Your browser is out-of-date!

Update your browser to view this website correctly. Update my browser now


Turning it Off

We took our family vacation a little earlier this summer because here in the Midwest most of the kids go back to school in mid-August.

We took our family vacation a little earlier this summer because here in the Midwest most of the kids go back to school in mid-August. It always feels weird when my New York-based company gives us “summer Friday” bonus holidays in late August because not only does it feel like summer is already over for me, but it’s also smack in the middle of CEDIA prep time. Nonetheless, I know that whenever I’m able to get a little R&R, I should take it, even if I’m never too far away from my e-mail.

This year we returned to Michigan, a nearby vacation destination that appeals to our family because it requires neither extensive time in the car nor expensive airline tickets. We began the week on Mackinac, an island where the only modes of travel are walking, bike riding, horseback riding, or horse-drawn carriages. It’s a bit of a time warp, with Victorian-style Main Street stores and the elegant Grand Hotel that requires those who are not hotel guests to pay a $10 per person just to enter the lobby to gawk at the architecture. But it wasn’t like we were in the middle of nowhere, either, as our phones and iPads were almost always within reach.

Like you, my thoughts are consumed by the latest developments in technology every day, and it’s really hard to completely turn it off. Tech innovations are essential to our livelihoods and allow us to stay connected to the work that we do and to news of that very same technology. Yet, I often wish that I could completely break away from it all, if for only for a few days. I can’t even remember what it’s like to be away for my phone for more than a couple of hours.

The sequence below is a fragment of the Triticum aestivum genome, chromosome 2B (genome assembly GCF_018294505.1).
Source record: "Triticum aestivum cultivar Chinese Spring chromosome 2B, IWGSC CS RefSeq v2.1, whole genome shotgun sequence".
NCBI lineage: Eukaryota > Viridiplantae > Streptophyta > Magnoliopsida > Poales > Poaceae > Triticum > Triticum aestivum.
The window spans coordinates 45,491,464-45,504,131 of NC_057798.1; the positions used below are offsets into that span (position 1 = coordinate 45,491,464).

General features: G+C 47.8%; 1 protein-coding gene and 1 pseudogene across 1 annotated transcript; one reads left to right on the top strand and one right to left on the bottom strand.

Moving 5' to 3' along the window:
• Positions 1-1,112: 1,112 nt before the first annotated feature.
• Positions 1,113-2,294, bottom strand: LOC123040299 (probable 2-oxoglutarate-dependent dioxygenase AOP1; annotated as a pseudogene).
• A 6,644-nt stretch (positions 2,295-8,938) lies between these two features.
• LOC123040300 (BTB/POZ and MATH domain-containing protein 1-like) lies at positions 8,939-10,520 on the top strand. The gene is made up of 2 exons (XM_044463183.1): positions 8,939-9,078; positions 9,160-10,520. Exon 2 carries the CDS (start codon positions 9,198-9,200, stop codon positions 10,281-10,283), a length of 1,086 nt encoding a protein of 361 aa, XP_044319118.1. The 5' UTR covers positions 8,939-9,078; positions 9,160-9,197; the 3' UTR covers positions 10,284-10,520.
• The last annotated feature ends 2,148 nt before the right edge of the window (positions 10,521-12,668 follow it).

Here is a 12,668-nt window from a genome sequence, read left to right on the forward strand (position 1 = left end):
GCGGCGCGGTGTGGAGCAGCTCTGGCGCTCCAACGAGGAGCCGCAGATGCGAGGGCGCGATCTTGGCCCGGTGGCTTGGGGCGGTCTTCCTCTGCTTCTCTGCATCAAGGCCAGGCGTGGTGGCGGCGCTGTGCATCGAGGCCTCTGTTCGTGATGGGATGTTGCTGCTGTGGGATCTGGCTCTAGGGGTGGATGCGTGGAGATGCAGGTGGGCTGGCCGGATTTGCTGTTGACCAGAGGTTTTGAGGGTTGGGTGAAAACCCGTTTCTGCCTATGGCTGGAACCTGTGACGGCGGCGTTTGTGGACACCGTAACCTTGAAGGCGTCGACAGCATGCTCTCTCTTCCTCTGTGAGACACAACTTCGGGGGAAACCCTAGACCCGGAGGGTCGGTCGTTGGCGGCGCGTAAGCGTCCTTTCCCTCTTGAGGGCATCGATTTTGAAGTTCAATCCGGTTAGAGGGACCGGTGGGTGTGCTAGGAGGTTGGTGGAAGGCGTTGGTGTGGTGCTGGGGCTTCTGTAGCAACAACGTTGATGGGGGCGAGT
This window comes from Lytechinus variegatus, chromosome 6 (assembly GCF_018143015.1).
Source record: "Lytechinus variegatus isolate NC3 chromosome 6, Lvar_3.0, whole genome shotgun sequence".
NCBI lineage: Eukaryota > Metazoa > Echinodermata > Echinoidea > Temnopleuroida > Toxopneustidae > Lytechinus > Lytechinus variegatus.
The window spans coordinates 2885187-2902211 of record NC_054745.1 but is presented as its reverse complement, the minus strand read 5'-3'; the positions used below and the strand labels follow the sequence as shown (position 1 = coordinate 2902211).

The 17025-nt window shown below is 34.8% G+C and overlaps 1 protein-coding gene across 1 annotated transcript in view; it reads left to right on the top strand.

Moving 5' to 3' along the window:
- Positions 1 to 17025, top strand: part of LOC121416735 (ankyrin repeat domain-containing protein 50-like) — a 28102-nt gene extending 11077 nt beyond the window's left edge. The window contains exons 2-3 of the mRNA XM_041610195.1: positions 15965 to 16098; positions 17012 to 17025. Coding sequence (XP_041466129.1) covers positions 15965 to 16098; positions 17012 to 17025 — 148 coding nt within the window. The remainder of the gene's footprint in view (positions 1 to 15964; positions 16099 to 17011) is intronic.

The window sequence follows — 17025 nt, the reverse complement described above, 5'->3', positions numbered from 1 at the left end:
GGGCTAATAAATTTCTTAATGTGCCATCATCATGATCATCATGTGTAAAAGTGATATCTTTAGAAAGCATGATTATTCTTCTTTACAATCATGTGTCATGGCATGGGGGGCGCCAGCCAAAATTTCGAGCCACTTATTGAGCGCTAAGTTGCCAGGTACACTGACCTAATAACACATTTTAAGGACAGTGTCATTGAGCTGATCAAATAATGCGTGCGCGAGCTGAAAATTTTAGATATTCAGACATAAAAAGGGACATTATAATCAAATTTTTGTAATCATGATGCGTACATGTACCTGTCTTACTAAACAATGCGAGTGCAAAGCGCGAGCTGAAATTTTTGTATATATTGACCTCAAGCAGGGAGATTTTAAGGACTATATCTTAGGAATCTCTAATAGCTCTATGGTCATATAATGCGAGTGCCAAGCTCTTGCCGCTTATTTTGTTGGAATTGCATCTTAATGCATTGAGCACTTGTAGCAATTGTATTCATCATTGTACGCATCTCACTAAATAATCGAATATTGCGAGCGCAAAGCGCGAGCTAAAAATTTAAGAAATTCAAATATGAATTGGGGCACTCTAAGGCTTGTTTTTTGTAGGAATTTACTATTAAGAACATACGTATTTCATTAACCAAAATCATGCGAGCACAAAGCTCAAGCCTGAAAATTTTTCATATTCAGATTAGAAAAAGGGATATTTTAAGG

Just about the only time I can really take a break from my phone is when I’m swimming in the neighborhood pool or sitting on a beach at Lake Michigan, where I don’t want my precious phone to get damaged. Though ever so brief, going “deviceless” is a therapeutic experience, even as I fight FOMO (fear of missing out), worry that some problem is going unresolved at work, or worse yet, allow myself to get bored!

I know that most of you have it even worse than I do when it comes to disconnecting from devices, especially if you own your business and still serve as the chief bottle washer for your company. And, as more and more clients gain access to your mobile number, they can text or call you with questions or concerns at any time of day.

I know it’s asking a lot, but I hope that you’re able to take a little time for yourself this summer, breaking away from your devices and the day-to-day grind of work. It’s good for you, your family, and even your employees and coworkers to have that space. Turning off your devices might even lead to the next great idea for your company. Just make sure you have a piece of paper and pen, so you can write it down.